Some clients require the entire product to be developed from scratch:

shoe last

Last development
The last is a plastic, wooden or metal, form. It is the equivalent of the tailors dummy, and almost all shoes are made on a last. The last dictates the toe shape and the heel height. They come in pairs and different sizes and widths, just like feet!

If required we can make sketches and visit a last maker to have a prototype made (carved by hand from wood), alternatively, we can select a shoe already in existence and submit it to a last maker to make a replica which we can then use to develop our own designs.

Heel development
If required we can write full specs for new heel designs. We can also have wooden models made for approval and for the heel mould makers reference, before we make production.

outsole blueprint

Outsole development
We can write specifications to make pretty much any kind of outsole, in any kind of material. As with heels, we can also have models made for your approval.
Once we have liased with the client regarding our initial ideas, we then take any comments onboard and make colour (if required) CAD drawings, to give a more realistic representation of the shoe. Some clients (particularly in the value market) require only CADs, perhaps they want a new interpretation of an existing trend, or they need us to make their sketches, ideas and scribbles into something that a factory can easily understand.

shoe design tech spec

Once CAD designs are approved, we write the spec sheet (specification). These are the instructions to the factory to make the shoe. Some clients require us to work on this stage only. Perhaps they have firm ideas of the product they want, they can already provide sketches, or they need an interpretation of product /trends that are already in the market place, but need help in writing the specs for the factory. We sometimes are contacted by inventors who need specifications for their ideas writing in order to file a patent application.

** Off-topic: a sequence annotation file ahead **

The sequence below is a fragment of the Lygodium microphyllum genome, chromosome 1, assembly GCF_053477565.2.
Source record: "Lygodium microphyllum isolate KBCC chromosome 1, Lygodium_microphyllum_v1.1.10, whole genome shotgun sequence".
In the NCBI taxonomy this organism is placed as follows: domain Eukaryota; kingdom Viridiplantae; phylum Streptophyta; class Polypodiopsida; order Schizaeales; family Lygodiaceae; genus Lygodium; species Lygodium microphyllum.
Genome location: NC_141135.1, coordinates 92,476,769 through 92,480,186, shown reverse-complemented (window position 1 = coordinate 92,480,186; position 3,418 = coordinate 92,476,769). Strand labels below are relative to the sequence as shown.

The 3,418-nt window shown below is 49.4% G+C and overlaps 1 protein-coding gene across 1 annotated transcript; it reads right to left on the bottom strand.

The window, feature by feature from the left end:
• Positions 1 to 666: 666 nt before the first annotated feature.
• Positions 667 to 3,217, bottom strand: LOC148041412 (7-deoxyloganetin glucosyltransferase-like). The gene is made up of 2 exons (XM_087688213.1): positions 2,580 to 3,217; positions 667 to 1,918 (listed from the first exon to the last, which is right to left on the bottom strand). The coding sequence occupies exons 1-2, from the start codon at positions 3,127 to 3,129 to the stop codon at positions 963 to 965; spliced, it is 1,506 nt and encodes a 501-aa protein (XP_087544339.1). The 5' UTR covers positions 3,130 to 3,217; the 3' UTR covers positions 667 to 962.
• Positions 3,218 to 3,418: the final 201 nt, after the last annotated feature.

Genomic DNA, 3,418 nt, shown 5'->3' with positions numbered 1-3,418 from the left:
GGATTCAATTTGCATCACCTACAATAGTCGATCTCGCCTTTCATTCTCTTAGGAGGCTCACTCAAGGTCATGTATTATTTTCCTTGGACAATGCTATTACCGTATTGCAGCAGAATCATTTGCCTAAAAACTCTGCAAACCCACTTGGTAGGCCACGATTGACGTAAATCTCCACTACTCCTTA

taped last with shoe design

Pattern Cutting
Although we do have an understanding of pattern cutting, we do not provide a pattern cutting service because most factories provide this as part of their service. We can put the client in touch with an expert pattern cutter or coordinate the task with them ourselves, if required.
Briefing In
We can contact the factory sample room on our clients behalf and follow up on all development if requested. We can also visit the factory by arrangement with the client. Sometimes a simple email cover note sent along with the specifications is all that is required. Other factories require much more information than that.

pattern amendment

Samples Received/Amendments
Once first prototypes are received we often review them with the client. Some clients prefer us not to be involved after this stage, making any comments and amendments to the factories themselves.
Colourways / Material Combinations

shoe material swatch card

The client may request the shoe to be available in more than one colour or material choice. We generally do this after we have received a prototype that we are happy with. We make several CADs showing these suggestions, the client then chooses and we write specs and order the colourways.

finished prototype shoe

Final Sample
Once we have all the prototypes and we are happy with them, the client is free to order sales samples, place production, etc.
Following Season
The design process does not end at final sample stage. Once the client has experienced sell-in (samples shown to store buyers who then write orders) and sell-through (shoe sells to end consumer), they usually require new versions of the best sellers. This can be a simple colour or material update or a move-on (similar style) for the best seller.